GIBSON, EDMUND (1669-1748), English divine and jurist, was born at Bampton in Westmorland in 1669. In 1686 he was entered a scholar at Queen's College, Oxford, where in 1692 he published a valuable edition of the Saxon Chronicle with a Latin translation, indices and notes. This was followed in 1693 by an annotated edition of the De institutione oratoria of Quintilian, and in 1695 by a translation in two volumes folio of Camden's Britannia, "with additions and improvements," in the preparation of which he had been largely assisted by William Lloyd, John Smith and other English antiquaries. Shortly after Thomas Tenison's elevation to the see of Canterbury in 1694 Gibson was appointed chaplain and librarian to the archbishop, and in 1703 and 1710 respectively he became rector of Lambeth and archdeacon of Surrey. In the discussions which arose during the reigns of William and Anne relative to the rights and privileges of the Convocation, Gibson took a very active part, and in a series of pamphlets warmly argued for the right of the archbishop to continue or prorogue even the lower house of that assembly. The controversy suggested to him the idea of those researches which resulted in the famous Codex juris ecclesiastici Anglicani, published in two volumes folio in 1713, - a work which discusses more learnedly and comprehensively than any other the legal rights and duties of the English clergy, and the constitution, canons and articles of the English Church. In 1716 Gibson was presented to the see of Lincoln, whence he was in 1720 translated to that of London, where for twenty-five years he exercised an immense influence, being regularly consulted by Sir Robert Walpole on all ecclesiastical affairs. While a conservative in church politics, and declaredly opposed to methodism, he was no persecutor, and indeed broke with Walpole on the Quakers' Relief Bill of 1736. He exercised a vigilant oversight over the morals of his diocese; and his fearless denunciation of the licentious masquerades which were popular at court finally lost him the royal favour. Among the literary efforts of his later years the principal were a series of Pastoral Letters in defence of the "gospel revelation," against "lukewarmness" and "enthusiasm," and on various topics of the day; also the Preservative against Popery, in 3 vols. folio (1738), a compilation of numerous controversial writings of eminent Anglican divines, dating chiefly from the period of James II. Gibson died on the 6th of September 1748.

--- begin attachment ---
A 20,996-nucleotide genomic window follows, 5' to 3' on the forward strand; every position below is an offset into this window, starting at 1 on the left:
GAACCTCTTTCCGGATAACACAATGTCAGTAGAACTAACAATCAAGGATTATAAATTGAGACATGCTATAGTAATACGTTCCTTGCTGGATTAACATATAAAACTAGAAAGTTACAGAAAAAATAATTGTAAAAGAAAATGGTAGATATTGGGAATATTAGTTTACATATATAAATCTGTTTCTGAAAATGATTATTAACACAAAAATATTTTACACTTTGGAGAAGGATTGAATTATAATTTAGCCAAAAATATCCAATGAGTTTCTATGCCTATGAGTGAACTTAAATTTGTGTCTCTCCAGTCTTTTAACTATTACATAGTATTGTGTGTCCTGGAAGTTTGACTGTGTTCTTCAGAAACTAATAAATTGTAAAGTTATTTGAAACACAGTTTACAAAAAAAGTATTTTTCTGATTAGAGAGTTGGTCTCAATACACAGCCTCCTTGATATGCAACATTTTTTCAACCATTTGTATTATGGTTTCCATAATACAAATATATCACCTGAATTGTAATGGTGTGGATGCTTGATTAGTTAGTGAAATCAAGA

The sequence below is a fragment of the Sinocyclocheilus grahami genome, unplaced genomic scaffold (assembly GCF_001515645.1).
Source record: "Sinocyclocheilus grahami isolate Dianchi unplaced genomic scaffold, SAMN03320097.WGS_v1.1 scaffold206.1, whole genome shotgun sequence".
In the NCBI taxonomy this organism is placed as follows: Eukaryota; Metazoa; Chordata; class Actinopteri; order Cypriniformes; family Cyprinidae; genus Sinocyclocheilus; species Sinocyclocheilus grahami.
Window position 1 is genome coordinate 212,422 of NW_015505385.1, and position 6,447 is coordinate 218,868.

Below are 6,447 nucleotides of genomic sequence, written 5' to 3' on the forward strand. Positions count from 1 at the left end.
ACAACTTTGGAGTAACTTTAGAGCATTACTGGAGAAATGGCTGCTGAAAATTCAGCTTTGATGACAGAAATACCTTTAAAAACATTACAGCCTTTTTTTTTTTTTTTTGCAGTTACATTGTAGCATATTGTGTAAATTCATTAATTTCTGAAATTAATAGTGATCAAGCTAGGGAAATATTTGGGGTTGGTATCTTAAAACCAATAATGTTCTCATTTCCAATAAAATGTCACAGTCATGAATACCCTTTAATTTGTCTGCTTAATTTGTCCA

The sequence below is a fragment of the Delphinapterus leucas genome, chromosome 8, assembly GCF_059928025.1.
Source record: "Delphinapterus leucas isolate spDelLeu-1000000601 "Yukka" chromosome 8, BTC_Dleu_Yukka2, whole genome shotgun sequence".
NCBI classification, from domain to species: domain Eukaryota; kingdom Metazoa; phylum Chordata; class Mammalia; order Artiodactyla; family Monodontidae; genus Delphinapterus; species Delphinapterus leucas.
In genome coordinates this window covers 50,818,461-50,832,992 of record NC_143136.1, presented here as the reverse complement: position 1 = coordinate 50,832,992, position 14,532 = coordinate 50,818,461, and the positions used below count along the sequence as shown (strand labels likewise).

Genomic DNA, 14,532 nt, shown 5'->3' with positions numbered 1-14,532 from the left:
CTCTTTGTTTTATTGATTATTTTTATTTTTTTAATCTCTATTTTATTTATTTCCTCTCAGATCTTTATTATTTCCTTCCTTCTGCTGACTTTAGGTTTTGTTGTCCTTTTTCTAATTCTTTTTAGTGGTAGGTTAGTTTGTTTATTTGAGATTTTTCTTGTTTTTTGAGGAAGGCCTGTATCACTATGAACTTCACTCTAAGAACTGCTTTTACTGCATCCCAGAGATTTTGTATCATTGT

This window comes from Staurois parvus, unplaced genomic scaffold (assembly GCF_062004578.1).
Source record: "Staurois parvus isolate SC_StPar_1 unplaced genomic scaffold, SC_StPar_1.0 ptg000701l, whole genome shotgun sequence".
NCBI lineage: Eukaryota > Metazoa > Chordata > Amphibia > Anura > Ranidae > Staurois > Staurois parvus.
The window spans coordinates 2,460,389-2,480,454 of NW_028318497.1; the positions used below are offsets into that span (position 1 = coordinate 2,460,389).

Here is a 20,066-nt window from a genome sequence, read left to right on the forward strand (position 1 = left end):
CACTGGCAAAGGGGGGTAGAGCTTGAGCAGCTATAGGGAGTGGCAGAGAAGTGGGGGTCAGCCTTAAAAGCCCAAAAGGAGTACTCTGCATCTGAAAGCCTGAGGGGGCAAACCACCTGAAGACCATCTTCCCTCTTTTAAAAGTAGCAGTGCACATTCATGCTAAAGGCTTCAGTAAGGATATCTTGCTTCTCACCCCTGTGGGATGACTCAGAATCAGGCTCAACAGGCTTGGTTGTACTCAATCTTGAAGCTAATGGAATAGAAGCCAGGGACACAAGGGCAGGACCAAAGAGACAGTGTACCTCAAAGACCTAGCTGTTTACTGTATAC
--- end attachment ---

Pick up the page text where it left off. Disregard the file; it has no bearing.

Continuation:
A second edition of the Codex juris, "revised and improved, with large additions by the author," was published at Oxford in 1761. Besides the works already mentioned, Gibson published a number of Sermons, and other works of a religious and devotional kind. The Vita Thomae Bodleii with the Historia Bibliothecae Bodleianae in the Catalogi librorum manuscriptorum (Oxford, 1697), and the Reliquiae Spelmannianae (Oxford, 1698), are also from his pen.
Note - this article incorporates content from Encyclopaedia Britannica, Eleventh Edition, (1910-1911)